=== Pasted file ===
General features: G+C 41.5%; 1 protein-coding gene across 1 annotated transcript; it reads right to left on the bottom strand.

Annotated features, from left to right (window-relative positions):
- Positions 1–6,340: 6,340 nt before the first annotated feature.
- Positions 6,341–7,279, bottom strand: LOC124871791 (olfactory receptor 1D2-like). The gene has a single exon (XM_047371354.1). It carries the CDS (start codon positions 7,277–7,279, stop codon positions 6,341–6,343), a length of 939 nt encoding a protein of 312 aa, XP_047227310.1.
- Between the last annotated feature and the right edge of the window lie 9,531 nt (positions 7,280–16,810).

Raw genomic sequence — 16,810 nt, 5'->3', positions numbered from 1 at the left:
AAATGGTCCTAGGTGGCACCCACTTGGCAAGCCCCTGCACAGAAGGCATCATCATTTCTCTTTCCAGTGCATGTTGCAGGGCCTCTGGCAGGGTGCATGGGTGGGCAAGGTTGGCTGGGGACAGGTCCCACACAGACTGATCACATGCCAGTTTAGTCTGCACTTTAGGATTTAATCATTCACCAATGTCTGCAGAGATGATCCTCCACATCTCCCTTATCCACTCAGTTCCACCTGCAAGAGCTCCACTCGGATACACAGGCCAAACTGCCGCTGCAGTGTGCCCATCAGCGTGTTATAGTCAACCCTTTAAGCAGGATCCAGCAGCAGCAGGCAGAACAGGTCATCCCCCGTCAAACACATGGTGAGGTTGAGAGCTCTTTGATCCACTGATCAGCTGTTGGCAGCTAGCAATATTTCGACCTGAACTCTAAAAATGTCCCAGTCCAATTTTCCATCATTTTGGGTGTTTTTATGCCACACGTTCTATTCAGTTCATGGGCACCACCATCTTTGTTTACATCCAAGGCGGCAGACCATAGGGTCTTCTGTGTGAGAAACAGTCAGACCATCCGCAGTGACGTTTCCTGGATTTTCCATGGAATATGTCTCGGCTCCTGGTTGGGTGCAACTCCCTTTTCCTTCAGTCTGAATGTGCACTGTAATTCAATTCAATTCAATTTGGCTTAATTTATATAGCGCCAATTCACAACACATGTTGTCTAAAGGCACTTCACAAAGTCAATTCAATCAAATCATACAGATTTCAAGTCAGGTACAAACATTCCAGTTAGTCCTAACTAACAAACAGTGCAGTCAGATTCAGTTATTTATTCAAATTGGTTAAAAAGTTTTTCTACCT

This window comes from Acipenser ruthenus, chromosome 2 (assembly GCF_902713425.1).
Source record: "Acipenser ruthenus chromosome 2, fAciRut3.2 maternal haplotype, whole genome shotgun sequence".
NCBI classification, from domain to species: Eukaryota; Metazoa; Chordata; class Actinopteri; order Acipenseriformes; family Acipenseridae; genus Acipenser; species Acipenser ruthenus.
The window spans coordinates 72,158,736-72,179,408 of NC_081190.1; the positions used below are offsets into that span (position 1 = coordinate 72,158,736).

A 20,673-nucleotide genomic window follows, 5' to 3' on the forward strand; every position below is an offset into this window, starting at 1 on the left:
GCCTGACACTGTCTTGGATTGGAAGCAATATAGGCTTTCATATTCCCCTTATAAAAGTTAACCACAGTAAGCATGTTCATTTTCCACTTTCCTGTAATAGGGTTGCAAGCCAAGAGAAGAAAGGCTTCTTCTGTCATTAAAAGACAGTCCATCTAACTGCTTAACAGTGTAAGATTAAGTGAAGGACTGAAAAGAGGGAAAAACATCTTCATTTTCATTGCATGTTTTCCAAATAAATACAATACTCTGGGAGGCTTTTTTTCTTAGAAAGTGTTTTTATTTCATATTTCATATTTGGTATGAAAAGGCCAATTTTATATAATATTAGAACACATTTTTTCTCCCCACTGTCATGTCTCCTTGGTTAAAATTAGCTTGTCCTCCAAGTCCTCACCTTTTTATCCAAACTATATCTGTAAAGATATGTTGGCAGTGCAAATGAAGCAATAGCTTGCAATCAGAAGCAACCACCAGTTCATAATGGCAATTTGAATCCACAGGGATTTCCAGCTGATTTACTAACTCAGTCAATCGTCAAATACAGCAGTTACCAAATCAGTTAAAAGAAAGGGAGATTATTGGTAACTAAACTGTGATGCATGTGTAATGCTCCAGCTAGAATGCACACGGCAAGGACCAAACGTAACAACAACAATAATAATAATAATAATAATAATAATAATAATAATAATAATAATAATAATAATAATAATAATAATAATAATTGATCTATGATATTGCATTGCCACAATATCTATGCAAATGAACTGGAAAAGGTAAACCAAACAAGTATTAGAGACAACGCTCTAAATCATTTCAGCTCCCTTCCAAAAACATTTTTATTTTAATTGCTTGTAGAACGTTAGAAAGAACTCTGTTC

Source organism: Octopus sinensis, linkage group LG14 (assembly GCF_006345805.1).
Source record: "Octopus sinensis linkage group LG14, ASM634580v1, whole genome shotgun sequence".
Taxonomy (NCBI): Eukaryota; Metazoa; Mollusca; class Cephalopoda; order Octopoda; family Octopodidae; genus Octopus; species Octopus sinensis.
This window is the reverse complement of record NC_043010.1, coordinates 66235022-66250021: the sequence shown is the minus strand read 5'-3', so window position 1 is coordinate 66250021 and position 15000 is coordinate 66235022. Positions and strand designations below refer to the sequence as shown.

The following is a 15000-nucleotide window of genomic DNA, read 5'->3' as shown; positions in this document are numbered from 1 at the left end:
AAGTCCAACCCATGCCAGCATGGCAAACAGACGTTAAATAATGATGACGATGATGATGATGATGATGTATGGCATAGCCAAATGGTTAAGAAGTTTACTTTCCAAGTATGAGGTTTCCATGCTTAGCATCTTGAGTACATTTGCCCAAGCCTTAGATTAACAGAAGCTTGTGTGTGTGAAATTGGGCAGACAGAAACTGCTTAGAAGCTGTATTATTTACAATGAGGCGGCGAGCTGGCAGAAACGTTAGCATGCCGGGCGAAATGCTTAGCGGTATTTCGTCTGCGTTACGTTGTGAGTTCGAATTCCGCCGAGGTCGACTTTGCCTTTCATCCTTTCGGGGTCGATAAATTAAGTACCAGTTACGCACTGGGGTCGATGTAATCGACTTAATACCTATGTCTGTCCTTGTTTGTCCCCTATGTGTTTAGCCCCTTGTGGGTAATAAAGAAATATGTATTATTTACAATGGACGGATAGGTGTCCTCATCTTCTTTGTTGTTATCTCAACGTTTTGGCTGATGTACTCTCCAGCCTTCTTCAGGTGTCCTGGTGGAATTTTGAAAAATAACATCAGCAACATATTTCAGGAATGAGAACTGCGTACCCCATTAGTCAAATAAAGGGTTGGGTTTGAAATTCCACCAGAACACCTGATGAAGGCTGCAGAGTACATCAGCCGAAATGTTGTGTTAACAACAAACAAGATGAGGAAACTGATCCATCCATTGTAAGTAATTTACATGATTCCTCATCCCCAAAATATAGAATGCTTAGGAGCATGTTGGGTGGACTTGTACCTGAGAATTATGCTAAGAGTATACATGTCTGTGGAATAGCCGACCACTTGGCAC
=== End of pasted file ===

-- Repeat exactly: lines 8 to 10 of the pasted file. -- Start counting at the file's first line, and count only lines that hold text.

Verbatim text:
This window comes from Acipenser ruthenus, chromosome 2 (assembly GCF_902713425.1).
Source record: "Acipenser ruthenus chromosome 2, fAciRut3.2 maternal haplotype, whole genome shotgun sequence".
NCBI classification, from domain to species: Eukaryota; Metazoa; Chordata; class Actinopteri; order Acipenseriformes; family Acipenseridae; genus Acipenser; species Acipenser ruthenus.